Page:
Tab Overload Problems

We spend a lot of time in our browser. Sometimes we dedicate a few browser tabs to do some simple repetitive activity like monitoring a certain page for changes. Eventually, we end up with a lot of open tabs for some forgotten purpose in the past. Maintaining a lot of tabs can sometimes even prevent us from quitting our browser application just because there's something "important" about those tabs. I admit, this used to happen to me.

Browsers take up a lot of precious computing resources. The more tabs we keep, the less our computer can perform for other tasks. The problem eventually accumulates and we end up with a slow computer, preventing or slowing us down from accomplishing more important things and maintaining our productivity. Who wants a slow browser or computer? I sure wouldn't want to have to take care of my browser and its tabs like a pet or a plant, and grow many open tabs.

A Better Way

"There must be a better way!"

-- Raymond Hettinger, Python core developer

As Raymond Hettinger, one of my favourite Python developers, would say "There must be a better way!". We can keep those distracting tabs and slow browsers from slowing us down. For this example, I chose to write a script to watch a Kickstarter project so I can get better deals just in case they become available. Beginners or non-programmers can use this as a simple #lifehack or as a starting point and apply it to their own use cases like waiting for that new anime or manga episode.

Personally, when I see some cool Kickstarter project, I'm usually not lucky or fast enough to get the limited early bird deals. In this post, I'll walk through the process of creating a simple script to watch out for early bird slots in case they become available. This can happen when a supporter suddenly changes their mind. It can happen. In which case, we would suddenly see something like Limited (1 left of 10) in the page and it probably wouldn't last very long before someone takes it. It would be a total waste to keep an open tab and keep refreshing it every once in a while to do this task so we're going to write a Python script. We'll be working on the command-line as well as with our favourite text editor. Let's begin!

Writing Our Python Script

First, let's make sure that python and pip are installed. You can test the Python and pip commands in the Windows Command Prompt or macOS/Linux Terminal to see if it works or if you get errors. You can download the latest Python version here if you haven't downloaded it yet. It should be some version of Python 3. Here's a helpful page in MakeUseOf to help you if you need to install or troubleshoot some error.

Then once we have those commands, we'll make a file for our script. I named my file kickstarter-watcher.py, Python files end with py extension. You can put it anywhere like your Desktop, it doesn't matter right now. Navigate to your file's folder in your Command Prompt/Terminal. Then open the file with your favourite text editor. We can now start writing our code, test it and learn some Python along the way.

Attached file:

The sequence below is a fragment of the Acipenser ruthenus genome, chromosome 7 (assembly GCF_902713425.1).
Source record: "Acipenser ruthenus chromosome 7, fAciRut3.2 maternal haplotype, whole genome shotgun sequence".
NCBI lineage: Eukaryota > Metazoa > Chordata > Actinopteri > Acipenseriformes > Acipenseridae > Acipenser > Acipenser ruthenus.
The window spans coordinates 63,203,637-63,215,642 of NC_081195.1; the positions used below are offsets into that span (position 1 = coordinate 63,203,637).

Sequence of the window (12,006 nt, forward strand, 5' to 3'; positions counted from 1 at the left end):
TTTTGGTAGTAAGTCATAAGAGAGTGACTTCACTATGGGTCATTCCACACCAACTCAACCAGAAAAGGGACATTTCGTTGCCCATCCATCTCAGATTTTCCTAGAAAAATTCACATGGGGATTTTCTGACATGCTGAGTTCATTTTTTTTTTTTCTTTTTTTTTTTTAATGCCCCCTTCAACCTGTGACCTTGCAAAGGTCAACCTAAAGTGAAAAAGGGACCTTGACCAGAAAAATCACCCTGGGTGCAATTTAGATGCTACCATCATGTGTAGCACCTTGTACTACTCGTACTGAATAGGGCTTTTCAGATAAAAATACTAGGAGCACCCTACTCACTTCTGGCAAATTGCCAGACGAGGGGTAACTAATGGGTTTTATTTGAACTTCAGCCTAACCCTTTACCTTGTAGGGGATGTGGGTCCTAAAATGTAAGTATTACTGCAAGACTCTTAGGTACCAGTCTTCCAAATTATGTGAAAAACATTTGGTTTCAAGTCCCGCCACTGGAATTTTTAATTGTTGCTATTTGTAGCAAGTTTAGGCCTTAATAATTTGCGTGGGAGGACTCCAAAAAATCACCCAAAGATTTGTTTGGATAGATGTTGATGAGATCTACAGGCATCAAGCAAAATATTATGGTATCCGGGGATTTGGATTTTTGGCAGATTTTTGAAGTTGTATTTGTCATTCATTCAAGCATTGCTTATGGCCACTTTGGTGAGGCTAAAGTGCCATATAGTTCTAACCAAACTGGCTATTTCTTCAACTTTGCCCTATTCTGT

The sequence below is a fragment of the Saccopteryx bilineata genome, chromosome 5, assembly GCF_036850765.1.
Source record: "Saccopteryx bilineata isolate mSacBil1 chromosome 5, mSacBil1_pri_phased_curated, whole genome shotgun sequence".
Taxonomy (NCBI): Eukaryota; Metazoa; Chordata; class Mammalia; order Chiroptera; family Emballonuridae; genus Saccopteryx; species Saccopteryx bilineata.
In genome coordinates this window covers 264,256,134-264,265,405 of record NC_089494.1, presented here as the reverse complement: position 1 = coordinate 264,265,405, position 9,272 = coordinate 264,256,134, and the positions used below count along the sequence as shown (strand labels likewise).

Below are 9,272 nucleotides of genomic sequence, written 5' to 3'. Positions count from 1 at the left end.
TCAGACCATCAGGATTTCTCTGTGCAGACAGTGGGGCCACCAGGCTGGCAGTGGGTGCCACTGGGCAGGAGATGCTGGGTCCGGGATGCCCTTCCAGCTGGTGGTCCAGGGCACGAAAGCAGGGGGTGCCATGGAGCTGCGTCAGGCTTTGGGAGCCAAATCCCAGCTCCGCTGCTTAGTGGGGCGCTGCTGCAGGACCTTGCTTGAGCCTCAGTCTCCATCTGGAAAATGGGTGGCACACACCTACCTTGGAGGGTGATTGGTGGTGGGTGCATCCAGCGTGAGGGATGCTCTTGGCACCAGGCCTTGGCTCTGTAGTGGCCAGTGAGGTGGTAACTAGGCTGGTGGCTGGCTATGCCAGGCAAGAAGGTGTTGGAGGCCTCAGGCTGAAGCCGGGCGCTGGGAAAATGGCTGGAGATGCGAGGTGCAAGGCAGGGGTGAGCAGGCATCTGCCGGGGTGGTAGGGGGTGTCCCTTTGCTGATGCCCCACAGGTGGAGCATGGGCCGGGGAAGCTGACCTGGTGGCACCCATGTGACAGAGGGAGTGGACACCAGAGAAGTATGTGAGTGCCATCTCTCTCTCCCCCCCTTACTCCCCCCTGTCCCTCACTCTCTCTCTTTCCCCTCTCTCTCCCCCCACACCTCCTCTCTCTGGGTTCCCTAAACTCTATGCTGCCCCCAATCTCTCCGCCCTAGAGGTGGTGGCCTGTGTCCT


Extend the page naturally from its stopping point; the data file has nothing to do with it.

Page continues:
Using sys

Open your script file and paste this:

import sys

urls = sys.argv[1:]
if len(urls) == 0:
    print('Please provide at least one Kickstarter project URL to check.')
else:
    print(urls)
  • sys is part of the Python standard library so we don't have to download anything to use it.
  • sys.argv gives us a list of command-line arguments passed to the script.
  • sys.argv[1:] slices the list and returns a new one, starting from the index 1, which is actually the second one because the first one is index 0. The value is then assigned to a variable urls.
  • len(urls) gives us the number of elements in our url list. If no URLs were given, a message is printed.

To use our script we can just run in the command-line:

python kickstarter-watcher.py

This should show us our message to provide a Kickstarter project URL. Let's test it with a URL.

python kickstarter-watcher.py https://www.kickstarter.com

For now, it just prints the URL. Later, we'll do some things with it. Next, we'll write a few functions to do what we want:

  1. Download the HTML page in the URL
  2. Get the parts that we want from the HTML

Using requests

To download the URL, we'll use the requests library, which makes doing this super simple. In the command-line type:

pip install requests

You should see that it will be downloaded to your computer and we can use it in our script.

import sys

import requests


def get_url(url):
    print('Checking:', url)
    response = requests.get(url)
    if response.ok:
        return response.content
    else:
        print('Something went wrong, try again later...')
        return


urls = sys.argv[1:]
if len(urls) == 0:
    print('Please provide at least one Kickstarter project URL to check.')

for url in urls:
    try:
        content = get_url(url)
        if content:
            print(content)
    except Exception as e:
        print(e)
  • get_url() is a function that accepts the URL, we print it to check what page the script is browsing.
  • requests.get(url) here we use requests to send a GET request to the URL and then assign the result to the response variable.
  • response.ok is used to check if our request went through. Then either the HTML content of the response is returned, or an error message is printed and nothing is returned.
  • for url in urls: uses the list of URLs we provided when we ran the script and loops through each of them. The indented codeblock below it is executed for each and each execution uses each url in the list.
  • try: ... except: catches any kind of Exception or error, which allows us to handle it and our code will continue running. It would be best if we can specify the exceptions here so we can handle them individually. For now, we print it so we can find out what they might be.
  • We callget_url() inside this block, and if there's content, we print it for now. If there's an error, we also print it.

When we run this code, it just prints the HTML content from the page, or the error if any:

python kickstarter-watcher.py https://www.kickstarter.com/projects/1183795653/tracxcroll-change-your-trackball-to-the-scroller
Checking: https://www.kickstarter.com/projects/1183795653/tracxcroll-change-your-trackball-to-the-scroller
... (some hard-to-read HTML)

What we need now is to make sense of the HTML content. We'll use BeautifulSoup for this.

Using BeautifulSoup

To parse the HTML content, we'll use the BeautifulSoup library. In the command-line type:

pip install beautifulsoup4

This is the library that helps us parse the HTML easier.

import sys

import requests
from bs4 import BeautifulSoup as soup


def get_url(url):
    print('Checking:', url)
    response = requests.get(url)
    if response.ok:
        return soup(response.content, 'html.parser')
    else:
        print('Something went wrong, try again later...')


def check_earlybird(content):
    sidebar = content.find_all('li', {'class': 'pledge-selectable-sidebar'})
    for selectable in sidebar:
        title = selectable.find('h3', {'class': 'pledge__title'})
        stats = selectable.find('div', {'class': 'pledge__backer-stats'})